Sometimes, unfortunately the feedback is just toxic. People give you criticism in a very insulting and threatening manner. They say things such as you are useless, you are incompetent in an aggressive manner etc. Guess what, they have provided you feedback on something you have done and generalized to identity level. So instead of believing them, it may be more useful to become curious about how they arrived to that conclusion, what specific behaviours did you do in order for them to create that opinion, regardless if it is true or not.

Some helpful questions to detoxify negative criticism are:

  • How specifically do I behave like an (incompetent)?
  • What skills do I need to improve?
  • What do you suggest could be done better?
  • Was there anything good in the report ( whatever was done)? 

What happens is that when we experience these negative emotions and fears, we don't notice the gift that we are receiving. We are receiving the opportunity to see ourselves from somebody else's perspective. It is not the truth, but it is additional information that could help us in our self development. It is just more information about ourselves. If we become defensive, and try to convince give them reasons and excuses about why it wasn't good enough, we miss the opportunity to learn about ourselves. 

So for example if someone says: The presentation you did was not very good. Instead of thinking I'm a bad presenter, I'll never be good. See the feedback as a gift. Recognise that this was one presentation, it may not have gone well, but it can go better next time.  Wonder and ask curiously, so what specifically do you think I could do better? What was good about it? Find out the details and ask for recommendations of doing it better. Instead of taking the comments at identity level (i.e. I AM a bad presenter) take it at capability level (ie This is one of the many things I do, it can be improved and I am learning how to improve it).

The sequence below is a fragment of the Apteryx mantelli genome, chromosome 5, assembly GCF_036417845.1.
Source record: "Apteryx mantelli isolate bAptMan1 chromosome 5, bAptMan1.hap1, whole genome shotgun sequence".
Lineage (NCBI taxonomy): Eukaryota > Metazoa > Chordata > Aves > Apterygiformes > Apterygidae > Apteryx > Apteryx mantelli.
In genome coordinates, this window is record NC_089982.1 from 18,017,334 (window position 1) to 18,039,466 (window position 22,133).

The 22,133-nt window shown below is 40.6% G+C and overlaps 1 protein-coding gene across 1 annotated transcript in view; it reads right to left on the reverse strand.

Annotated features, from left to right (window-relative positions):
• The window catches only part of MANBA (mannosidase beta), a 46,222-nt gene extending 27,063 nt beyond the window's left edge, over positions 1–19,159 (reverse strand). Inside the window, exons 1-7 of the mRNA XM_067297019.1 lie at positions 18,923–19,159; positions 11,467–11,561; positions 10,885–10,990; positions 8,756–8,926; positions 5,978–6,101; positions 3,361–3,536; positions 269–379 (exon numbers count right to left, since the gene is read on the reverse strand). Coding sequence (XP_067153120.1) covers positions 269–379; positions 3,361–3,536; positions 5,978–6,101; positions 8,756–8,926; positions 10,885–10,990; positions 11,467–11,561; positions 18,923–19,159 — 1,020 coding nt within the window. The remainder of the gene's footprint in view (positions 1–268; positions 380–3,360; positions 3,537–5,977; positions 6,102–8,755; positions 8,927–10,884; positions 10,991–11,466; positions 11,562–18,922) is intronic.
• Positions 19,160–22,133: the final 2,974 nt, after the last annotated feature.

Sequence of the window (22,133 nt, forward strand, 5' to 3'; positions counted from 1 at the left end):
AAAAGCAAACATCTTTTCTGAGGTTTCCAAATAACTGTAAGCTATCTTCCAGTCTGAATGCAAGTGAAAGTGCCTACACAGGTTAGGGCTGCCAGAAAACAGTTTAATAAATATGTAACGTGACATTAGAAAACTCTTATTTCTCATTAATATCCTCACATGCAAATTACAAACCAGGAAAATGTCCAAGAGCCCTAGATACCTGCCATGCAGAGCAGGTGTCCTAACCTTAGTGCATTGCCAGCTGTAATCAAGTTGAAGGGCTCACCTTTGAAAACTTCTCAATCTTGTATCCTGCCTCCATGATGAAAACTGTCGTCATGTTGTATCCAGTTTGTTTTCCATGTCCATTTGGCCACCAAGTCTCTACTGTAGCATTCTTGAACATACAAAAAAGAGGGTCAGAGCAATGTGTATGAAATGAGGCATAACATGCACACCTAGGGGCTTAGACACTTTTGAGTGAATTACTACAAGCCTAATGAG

So, what would it be like if instead of taking feedback personally and being defensive, you were curious about their comments and opinions, and how to learn from them?

How will your world be different?


 "Our deepest fear is not that we are inadequate. Our deepest fear is that we are powerful beyond measure. It is our light, not our darkness, that most frightens us. We ask ourselves, who am I to be brilliant, gorgeous, talented, and fabulous? Actually, who are you not to be? You are a child of God. Your playing small doesn't serve the world. There's nothing enlightened about shrinking so that other people won't feel insecure around you. We are all meant to shine, as children do. We are born to make manifest the glory of God that is within us. It's not just in some of us, it's in everyone. And as we let our own light shine, we unconsciously give other people permission to do the same. As we are liberated from our own fear, our presence automatically liberates others."


MaryAnne Williamson


I find this quote really thought provoking. Are we afraid of our inadequacies as a leader, manager or employee? Or are we afraid of being too succesful?

I was teaching a workshop in building self confidence and one of the exercises was for them to acknowledge their strengths to each other. At the end I asked for feedback, and they said they were embarrased. Isn't it interesting that we are embarrased by acknowledging what's good in us, but feel comfortable criticizing ourselves?

Food for thought...

In the mean time if you'd like more information about our Building self confidence workshop, Leading with Purpose or Improving Communication at Work, please contact me on 0845 355 1159